Warsaw, 19 April 2023
The Polish Jews who left their country in 1968 annually meet in Israel, on occasion addressed by the Wiesenthal Centre’s Director for International Relations, Dr Shimon Samuels.
This year, they met on the 80th anniversary of the Warsaw Ghetto Uprising, by invitation of Poland’s Presidential Chancellery.
(top, left to right) the daffodil/stars; Polish youth with daffodils; Samuels laying the wreath.
(below, left to right) Samuels with Head of Polish Presidential Chancellery; the Simon Wiesenthal Centre’swreath;
Samuels with Rabbi Carlebach and New Jersey State Police officers; Samuels with wreath of the State of Israel.
The 1967 victory of Israel in the “Six-Day War” was badly received by the Communist bloc. The impact further hardened harassment against Soviet Jewry and, in 1968, the Red Army tanks rolled into Czechoslovakia to repress popular dissidence.
Neighbouring Poland was itself infected by a wave of antisemitism – opening a window of departure for some 13,000 Jews, despite the cancellation of their passports. Some 3,000 remained, while the others formed a diversified and dispersed family of refugees – “those of March ‘68.”
Based on Isaiah, “In every generation, they rise against us.”
At a time of differences with Israel regarding the role of Polish collaboration with Nazis during WW2, an opportunity to address youth on the Warsaw Ghetto commemoration might have been sadly lost.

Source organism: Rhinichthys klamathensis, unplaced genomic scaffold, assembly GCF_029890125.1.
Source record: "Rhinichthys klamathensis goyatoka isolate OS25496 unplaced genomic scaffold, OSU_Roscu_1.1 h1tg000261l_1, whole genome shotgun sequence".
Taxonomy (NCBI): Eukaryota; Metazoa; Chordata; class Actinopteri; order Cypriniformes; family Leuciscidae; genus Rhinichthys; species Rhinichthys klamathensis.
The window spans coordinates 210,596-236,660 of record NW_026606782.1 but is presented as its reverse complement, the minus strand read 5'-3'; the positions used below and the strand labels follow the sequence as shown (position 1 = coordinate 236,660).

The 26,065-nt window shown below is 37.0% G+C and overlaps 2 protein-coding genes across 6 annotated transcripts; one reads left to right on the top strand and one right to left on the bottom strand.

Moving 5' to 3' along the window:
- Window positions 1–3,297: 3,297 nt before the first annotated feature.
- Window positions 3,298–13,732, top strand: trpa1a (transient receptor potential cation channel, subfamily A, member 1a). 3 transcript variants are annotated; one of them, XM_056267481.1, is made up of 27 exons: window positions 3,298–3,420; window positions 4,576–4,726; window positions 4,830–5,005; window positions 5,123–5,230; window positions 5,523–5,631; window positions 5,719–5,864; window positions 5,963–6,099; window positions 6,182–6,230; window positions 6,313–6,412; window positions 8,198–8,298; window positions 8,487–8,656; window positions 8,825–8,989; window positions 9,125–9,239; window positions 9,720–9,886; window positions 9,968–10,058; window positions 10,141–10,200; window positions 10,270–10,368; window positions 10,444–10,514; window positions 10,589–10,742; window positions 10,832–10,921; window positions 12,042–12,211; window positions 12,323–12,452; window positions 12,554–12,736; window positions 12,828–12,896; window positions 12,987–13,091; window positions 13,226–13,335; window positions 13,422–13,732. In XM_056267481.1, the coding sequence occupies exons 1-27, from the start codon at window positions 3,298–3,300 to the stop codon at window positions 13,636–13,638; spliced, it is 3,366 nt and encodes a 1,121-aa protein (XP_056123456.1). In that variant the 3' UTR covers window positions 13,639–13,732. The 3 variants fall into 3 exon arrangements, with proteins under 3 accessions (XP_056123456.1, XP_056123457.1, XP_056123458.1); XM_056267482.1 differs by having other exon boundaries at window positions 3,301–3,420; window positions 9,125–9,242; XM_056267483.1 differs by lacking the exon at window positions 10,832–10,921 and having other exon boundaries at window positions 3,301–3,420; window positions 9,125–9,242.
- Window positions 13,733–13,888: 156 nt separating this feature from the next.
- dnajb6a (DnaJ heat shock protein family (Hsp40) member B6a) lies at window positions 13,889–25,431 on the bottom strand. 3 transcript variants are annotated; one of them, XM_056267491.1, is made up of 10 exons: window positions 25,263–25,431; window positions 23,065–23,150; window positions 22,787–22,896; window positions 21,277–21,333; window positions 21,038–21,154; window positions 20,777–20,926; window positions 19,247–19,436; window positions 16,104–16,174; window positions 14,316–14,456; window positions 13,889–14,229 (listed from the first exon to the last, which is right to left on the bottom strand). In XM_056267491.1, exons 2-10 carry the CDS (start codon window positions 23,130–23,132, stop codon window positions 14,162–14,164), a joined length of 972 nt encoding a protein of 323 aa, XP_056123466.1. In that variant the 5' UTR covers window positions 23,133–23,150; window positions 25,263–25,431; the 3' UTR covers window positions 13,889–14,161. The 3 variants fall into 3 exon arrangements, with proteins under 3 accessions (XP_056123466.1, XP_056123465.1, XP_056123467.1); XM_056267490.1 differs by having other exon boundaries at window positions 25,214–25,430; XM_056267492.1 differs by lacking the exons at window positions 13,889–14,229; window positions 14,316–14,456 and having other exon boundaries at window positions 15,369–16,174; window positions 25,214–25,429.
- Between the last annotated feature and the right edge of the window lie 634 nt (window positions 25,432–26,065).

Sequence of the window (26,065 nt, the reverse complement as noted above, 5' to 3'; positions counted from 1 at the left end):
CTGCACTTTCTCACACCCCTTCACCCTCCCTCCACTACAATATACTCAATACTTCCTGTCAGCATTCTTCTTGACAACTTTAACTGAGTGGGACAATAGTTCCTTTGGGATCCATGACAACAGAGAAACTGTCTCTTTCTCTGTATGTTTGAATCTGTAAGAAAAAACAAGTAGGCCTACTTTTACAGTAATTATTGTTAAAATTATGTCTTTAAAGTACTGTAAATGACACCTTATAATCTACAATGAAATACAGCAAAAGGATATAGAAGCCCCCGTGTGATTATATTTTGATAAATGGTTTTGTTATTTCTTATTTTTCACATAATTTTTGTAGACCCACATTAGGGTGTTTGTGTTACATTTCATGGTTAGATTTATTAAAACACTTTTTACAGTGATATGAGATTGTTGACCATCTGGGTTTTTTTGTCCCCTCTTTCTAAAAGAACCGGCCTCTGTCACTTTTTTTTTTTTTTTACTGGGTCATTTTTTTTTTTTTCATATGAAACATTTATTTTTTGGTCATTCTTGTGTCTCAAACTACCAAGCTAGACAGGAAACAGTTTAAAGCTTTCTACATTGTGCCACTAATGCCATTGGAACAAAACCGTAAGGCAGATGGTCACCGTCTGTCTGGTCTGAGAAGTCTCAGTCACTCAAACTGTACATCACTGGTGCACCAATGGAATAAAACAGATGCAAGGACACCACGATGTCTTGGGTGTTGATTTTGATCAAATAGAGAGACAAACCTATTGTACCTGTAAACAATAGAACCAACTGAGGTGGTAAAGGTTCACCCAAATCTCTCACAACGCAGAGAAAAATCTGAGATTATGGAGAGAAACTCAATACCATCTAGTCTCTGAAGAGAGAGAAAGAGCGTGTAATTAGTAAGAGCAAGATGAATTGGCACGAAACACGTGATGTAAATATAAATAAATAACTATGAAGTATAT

Over half a century ago, in 1969, our mentor, Simon Wiesenthal, had written a book entitled “The Sunflower”.
After risking being shot and dumped in a mass grave, in 1943 Wiesenthal was commandeered to a hospital as a forced labourer clearing medical waste. On his way to pick up another load of soiled bandages, he was stopped by a nurse to be taken to meet a dying SS soldier. The latter wanted a Jew to forgive him for his crimes.
Grasping his hand, the Nazi pleaded. Breaking loose, Wiesenthal looked through the window at a German graveyard, decked with sunflowers. He thought of his people’s unmarked mass graves. Instead, the murderers had sunflowers.
That night, Wiesenthal consulted his fellow prisoners, asking their opinion whether one could pardon mass murder? They all concurred that he did not have the right to forgive, even for his own murdered family.
“The Sunflower” is a very short book, based on this question – that was also sent to eminent political, religious, cultural figures after WW2 – and includes the many responses.
On the plane to Warsaw, I noticed a Polish magazine showing young people wearing small paper daffodils, that would unfold into yellow stars... Speaking with young Poles, I asked them what the yellow daffodils represent. Some shied away, others told me “daffodils represent the Spring!”
At the impressive commemoration ceremony, the speakers honoured the Jewish martyrs who, against all odds, stood up to the Nazi occupation and persecution. Their brave resistance set an example for generations to come.
The same testimony should be brought to schools across Poland... so that the daffodils mean not only the beginning of Spring. “The Sunflower” should also become part of the curriculum, especially in times of controversy over ethics and justice. “Otherwise, today would be an opportunity lost!” concluded Samuels.
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